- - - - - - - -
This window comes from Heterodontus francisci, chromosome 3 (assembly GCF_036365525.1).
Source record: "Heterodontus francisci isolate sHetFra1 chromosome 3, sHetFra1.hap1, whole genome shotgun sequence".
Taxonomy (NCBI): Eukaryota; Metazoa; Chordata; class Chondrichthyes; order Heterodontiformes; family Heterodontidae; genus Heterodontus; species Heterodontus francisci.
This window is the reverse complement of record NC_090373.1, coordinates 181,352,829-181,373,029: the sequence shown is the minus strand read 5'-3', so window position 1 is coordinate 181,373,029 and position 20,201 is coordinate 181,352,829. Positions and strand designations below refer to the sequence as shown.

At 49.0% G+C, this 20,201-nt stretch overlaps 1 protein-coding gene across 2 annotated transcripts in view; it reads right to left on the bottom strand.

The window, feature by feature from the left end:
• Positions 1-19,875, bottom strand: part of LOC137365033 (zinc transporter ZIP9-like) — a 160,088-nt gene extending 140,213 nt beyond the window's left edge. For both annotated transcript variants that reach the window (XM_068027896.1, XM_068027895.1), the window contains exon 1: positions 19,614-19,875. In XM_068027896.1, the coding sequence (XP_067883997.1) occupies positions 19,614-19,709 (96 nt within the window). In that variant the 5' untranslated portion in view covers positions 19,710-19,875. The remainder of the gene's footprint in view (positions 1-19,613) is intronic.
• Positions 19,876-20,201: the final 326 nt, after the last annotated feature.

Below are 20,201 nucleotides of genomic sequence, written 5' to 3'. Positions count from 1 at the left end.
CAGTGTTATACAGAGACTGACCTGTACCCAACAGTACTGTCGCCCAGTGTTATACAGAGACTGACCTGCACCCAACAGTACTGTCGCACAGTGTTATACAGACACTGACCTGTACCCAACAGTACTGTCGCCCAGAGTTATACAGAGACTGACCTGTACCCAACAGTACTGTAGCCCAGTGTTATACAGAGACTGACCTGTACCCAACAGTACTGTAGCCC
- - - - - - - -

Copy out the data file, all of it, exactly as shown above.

This window comes from Heterodontus francisci, chromosome 3 (assembly GCF_036365525.1).
Source record: "Heterodontus francisci isolate sHetFra1 chromosome 3, sHetFra1.hap1, whole genome shotgun sequence".
Taxonomy (NCBI): Eukaryota; Metazoa; Chordata; class Chondrichthyes; order Heterodontiformes; family Heterodontidae; genus Heterodontus; species Heterodontus francisci.
This window is the reverse complement of record NC_090373.1, coordinates 181,352,829-181,373,029: the sequence shown is the minus strand read 5'-3', so window position 1 is coordinate 181,373,029 and position 20,201 is coordinate 181,352,829. Positions and strand designations below refer to the sequence as shown.

At 49.0% G+C, this 20,201-nt stretch overlaps 1 protein-coding gene across 2 annotated transcripts in view; it reads right to left on the bottom strand.

The window, feature by feature from the left end:
• Positions 1-19,875, bottom strand: part of LOC137365033 (zinc transporter ZIP9-like) — a 160,088-nt gene extending 140,213 nt beyond the window's left edge. For both annotated transcript variants that reach the window (XM_068027896.1, XM_068027895.1), the window contains exon 1: positions 19,614-19,875. In XM_068027896.1, the coding sequence (XP_067883997.1) occupies positions 19,614-19,709 (96 nt within the window). In that variant the 5' untranslated portion in view covers positions 19,710-19,875. The remainder of the gene's footprint in view (positions 1-19,613) is intronic.
• Positions 19,876-20,201: the final 326 nt, after the last annotated feature.

Below are 20,201 nucleotides of genomic sequence, written 5' to 3'. Positions count from 1 at the left end.
CAGTGTTATACAGAGACTGACCTGTACCCAACAGTACTGTCGCCCAGTGTTATACAGAGACTGACCTGCACCCAACAGTACTGTCGCACAGTGTTATACAGACACTGACCTGTACCCAACAGTACTGTCGCCCAGAGTTATACAGAGACTGACCTGTACCCAACAGTACTGTAGCCCAGTGTTATACAGAGACTGACCTGTACCCAACAGTACTGTAGCCC